Texting and walking: study reveals safety risks
Ever had a person walk into you because they were paying too much attention to the phone in their hands? Texting while walking poses a safety risk to pedestrians, impairing the ability to walk in a straight line and maintain normal posture, according to a new study.
Researchers from the University of Queensland’s School of Health and Rehabilitation Science put 26 participants through their paces in three 8.5 metre walking tests.
The tests involved three scenarios: walking while not looking at their mobile phone, walking while reading their mobile phone’s screen, and walking while typing on their mobile phone.
Reflective markers were attached to the participants’ heads, torsos, pelvises and heels, recording their walking performance with motion capture cameras.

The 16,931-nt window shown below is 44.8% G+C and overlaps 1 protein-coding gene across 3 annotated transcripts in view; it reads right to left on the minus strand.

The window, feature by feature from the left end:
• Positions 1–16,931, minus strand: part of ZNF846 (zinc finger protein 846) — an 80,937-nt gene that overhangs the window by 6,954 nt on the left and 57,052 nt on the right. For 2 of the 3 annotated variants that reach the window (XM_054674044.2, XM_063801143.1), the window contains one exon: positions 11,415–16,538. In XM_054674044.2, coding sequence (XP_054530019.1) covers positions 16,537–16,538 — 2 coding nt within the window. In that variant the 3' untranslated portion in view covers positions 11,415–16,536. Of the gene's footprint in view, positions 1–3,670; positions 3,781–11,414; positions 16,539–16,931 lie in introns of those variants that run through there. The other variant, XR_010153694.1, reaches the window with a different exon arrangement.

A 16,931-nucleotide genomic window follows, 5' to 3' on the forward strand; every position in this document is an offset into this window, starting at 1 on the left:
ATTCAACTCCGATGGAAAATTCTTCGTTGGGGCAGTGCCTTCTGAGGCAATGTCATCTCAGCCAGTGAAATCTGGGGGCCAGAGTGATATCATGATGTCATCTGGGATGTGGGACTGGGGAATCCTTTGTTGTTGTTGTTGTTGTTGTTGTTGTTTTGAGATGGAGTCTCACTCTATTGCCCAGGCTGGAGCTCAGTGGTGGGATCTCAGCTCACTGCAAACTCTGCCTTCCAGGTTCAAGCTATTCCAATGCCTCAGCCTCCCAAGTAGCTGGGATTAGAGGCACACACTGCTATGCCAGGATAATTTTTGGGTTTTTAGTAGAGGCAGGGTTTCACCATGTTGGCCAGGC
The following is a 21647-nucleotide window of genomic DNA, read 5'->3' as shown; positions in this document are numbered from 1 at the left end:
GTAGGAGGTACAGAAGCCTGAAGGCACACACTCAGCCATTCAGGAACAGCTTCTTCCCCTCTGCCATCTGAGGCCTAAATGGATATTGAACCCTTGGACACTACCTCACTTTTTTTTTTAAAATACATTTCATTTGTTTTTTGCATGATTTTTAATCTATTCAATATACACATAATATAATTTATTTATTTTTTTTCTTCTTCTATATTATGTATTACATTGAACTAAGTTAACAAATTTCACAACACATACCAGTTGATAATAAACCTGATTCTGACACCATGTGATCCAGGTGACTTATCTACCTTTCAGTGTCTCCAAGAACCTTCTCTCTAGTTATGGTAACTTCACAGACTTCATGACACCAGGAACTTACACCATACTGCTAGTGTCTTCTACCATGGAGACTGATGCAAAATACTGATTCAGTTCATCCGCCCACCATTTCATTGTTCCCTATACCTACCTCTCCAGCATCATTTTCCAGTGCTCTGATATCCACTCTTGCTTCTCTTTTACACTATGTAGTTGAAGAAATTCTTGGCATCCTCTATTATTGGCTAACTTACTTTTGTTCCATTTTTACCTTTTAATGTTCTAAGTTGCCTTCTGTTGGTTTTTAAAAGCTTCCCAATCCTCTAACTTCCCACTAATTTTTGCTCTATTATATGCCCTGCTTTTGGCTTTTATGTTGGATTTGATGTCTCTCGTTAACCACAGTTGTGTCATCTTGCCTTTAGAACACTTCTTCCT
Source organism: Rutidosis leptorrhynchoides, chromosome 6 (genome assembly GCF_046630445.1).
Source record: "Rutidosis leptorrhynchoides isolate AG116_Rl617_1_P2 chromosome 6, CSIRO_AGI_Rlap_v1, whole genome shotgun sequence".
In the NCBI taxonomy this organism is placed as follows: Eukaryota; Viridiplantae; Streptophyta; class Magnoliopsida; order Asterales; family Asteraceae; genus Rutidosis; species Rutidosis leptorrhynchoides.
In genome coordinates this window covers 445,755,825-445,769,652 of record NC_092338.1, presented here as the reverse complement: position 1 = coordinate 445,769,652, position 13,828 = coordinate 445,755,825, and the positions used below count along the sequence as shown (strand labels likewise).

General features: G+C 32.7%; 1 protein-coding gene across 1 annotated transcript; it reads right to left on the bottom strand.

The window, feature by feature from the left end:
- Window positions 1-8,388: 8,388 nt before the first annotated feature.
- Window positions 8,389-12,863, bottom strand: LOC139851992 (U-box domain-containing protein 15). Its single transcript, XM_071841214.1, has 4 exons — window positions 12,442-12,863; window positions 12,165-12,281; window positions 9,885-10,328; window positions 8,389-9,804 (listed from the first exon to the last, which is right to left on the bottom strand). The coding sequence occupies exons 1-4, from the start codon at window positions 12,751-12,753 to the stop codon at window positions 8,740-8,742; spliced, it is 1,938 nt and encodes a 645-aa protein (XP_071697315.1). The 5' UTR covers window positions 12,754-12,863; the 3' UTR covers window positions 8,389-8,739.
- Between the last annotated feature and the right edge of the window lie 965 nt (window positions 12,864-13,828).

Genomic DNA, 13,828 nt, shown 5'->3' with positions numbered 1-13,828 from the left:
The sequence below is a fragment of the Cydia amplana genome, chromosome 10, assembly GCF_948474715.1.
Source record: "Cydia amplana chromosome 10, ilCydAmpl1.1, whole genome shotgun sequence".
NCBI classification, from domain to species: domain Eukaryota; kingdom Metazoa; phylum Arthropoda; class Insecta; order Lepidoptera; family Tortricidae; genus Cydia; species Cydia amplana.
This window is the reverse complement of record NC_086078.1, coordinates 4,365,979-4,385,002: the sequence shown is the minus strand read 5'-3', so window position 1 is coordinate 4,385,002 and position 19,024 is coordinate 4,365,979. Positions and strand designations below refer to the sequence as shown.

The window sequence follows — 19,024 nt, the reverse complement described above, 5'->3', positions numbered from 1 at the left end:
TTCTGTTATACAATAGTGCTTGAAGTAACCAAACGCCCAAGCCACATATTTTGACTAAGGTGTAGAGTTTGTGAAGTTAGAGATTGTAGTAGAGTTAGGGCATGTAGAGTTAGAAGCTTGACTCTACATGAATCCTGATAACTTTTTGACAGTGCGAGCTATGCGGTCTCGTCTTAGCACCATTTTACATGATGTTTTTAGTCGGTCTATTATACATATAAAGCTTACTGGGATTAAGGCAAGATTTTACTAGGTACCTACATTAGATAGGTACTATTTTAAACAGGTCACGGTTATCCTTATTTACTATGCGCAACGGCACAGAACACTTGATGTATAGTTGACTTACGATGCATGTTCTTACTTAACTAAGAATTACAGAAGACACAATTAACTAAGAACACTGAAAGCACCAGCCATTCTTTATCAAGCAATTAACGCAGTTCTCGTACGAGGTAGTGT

The study results found participants walked faster and in a straighter line when they were not looking at their mobile phones.
While looking at their mobile phones, participants flexed their heads down and put their torsos into a rigid position, affecting both posture and balance.
Nine participants reported having experienced a previous accident while texting and walking, “including falls, trips and collisions with obstacles or other individuals”.
In the US, the number of pedestrians injured while using a mobile phone in the last seven years has dramatically increased. Safety concerns have led police in the New Jersey town of Fort Lee to start issuing fines to pedestrians caught texting while jaywalking.
Closer to home, a tourist nearly drowned after falling off St Kilda Pier in Melbourne while checking Facebook on their mobile phone in mid December.